Within the Midwest, Michigan has the highest rate of youth disconnected from the educational and work opportunities necessary for adult well-being. Trauma may well be a crucial player in this disconnect, contributing to later experiences of poverty. New research has shed light on the potential of trauma-informed care (TIC) and Restorative Practices (RP) to improve opportunities not only in mental health, but in youth economic development programs as well.
This study will provide data analysis toward understanding trauma’s impact on high school graduation and youth’s economic well-being and labor market participation. The analysis will be applied to data from Jobs for America’s Graduates in Detroit that tracks intake and graduating statistics like testing scores, employment, post-secondary education and earnings. Researchers will compare the barriers to high school graduation with the Substance Abuse and Mental Health Service Administration’s seventeen areas of trauma in order to determine the impact of trauma on later-life successes. These findings will be used to provide better, trauma-informed pathways for disadvantaged youth across Detroit and the state at large.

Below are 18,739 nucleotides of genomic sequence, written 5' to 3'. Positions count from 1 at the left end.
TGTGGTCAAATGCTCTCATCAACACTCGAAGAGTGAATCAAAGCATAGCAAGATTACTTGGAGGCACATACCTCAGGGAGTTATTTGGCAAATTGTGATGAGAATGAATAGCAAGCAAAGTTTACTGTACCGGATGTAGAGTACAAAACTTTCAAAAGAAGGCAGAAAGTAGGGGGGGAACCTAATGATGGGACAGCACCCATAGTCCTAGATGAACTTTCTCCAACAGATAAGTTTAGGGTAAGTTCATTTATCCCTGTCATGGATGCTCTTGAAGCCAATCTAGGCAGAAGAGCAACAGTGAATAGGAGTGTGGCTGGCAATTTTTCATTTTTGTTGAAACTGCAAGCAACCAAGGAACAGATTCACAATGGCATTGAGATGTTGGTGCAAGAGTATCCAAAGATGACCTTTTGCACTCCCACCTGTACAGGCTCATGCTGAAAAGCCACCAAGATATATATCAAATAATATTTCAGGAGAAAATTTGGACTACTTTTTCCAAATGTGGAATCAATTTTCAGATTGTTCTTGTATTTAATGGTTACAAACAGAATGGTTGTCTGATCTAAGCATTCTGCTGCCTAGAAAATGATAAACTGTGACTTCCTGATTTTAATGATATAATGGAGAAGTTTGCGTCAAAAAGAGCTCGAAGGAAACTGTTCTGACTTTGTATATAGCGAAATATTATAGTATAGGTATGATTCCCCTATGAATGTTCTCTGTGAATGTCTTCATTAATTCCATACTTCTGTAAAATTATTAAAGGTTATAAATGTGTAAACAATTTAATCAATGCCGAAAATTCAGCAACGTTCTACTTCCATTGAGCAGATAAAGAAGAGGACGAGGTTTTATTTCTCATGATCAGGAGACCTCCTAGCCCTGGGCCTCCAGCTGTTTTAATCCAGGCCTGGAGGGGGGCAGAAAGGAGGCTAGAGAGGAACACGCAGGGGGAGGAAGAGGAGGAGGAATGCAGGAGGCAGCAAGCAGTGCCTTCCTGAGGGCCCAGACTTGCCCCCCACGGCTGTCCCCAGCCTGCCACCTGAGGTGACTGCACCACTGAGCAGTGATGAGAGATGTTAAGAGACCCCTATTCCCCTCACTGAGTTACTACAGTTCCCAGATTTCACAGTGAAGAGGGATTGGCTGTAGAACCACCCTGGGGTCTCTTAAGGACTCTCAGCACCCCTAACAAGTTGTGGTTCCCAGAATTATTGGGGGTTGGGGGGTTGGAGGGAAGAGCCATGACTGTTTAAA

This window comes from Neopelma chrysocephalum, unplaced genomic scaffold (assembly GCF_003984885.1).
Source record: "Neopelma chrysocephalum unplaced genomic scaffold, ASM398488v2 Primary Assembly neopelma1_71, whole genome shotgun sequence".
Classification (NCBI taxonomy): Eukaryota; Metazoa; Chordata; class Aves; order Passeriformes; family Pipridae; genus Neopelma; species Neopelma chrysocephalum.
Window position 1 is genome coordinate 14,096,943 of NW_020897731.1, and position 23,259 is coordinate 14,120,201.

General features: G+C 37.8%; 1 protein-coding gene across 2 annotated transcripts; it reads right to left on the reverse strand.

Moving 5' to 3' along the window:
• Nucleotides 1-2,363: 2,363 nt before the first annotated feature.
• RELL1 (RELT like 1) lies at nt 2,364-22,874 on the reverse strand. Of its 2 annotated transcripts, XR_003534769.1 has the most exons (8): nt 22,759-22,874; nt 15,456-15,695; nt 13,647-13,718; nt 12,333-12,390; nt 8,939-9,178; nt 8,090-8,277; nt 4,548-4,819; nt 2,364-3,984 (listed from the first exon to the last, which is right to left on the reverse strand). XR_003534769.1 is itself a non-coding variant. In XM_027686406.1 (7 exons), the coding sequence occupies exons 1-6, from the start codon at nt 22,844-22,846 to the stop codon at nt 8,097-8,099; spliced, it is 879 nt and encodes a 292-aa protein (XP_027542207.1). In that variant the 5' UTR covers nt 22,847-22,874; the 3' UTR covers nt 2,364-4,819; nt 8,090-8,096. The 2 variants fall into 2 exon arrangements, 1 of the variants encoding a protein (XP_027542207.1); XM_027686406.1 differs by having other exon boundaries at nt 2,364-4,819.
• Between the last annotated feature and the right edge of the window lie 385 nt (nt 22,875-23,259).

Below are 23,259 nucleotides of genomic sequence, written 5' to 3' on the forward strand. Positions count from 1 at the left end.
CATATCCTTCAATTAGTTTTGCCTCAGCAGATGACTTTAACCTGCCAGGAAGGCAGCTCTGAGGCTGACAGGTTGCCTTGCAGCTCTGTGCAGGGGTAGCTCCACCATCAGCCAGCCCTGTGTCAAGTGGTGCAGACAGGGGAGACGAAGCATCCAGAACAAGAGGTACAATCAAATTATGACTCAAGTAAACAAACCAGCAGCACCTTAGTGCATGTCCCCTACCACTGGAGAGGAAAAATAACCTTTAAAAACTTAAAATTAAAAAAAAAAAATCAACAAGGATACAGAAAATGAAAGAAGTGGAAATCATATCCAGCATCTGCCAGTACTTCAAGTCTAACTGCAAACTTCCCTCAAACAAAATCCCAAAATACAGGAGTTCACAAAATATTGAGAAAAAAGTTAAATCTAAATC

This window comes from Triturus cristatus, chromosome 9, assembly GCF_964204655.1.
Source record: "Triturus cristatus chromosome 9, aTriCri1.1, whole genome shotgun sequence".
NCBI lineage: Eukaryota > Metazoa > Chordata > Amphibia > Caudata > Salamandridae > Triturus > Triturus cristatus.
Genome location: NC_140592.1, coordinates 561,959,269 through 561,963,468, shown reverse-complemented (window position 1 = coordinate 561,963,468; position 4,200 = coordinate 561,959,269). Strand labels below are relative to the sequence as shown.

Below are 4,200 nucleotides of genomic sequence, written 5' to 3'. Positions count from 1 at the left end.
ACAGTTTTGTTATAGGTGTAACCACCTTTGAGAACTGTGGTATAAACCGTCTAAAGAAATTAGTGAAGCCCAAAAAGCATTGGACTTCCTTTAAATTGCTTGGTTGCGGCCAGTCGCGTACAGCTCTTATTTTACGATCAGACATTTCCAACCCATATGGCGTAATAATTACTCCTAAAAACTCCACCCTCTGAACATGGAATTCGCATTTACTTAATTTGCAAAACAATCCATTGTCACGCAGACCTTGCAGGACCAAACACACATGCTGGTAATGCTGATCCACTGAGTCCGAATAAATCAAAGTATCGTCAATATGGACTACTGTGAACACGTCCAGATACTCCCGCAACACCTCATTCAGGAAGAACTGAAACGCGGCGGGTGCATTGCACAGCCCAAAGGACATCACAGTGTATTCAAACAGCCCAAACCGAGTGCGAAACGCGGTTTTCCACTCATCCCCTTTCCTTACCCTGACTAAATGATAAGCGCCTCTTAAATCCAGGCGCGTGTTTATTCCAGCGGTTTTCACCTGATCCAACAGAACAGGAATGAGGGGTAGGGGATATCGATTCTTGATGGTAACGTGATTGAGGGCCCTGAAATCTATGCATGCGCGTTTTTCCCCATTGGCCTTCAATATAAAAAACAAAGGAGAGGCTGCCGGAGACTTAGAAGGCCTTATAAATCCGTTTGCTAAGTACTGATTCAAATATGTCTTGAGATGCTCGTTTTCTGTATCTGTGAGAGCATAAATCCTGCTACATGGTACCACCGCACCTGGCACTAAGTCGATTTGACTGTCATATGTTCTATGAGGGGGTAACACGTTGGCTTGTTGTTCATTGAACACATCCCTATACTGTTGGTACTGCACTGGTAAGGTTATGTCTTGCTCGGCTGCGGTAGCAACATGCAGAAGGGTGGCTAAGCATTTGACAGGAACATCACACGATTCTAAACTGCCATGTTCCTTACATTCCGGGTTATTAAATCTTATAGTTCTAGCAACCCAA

Jessica K. Camp, U-M Dearborn Department of Health and Human Services
Tracy S. Hall, U-M Dearborn Office of Metropolitan Impact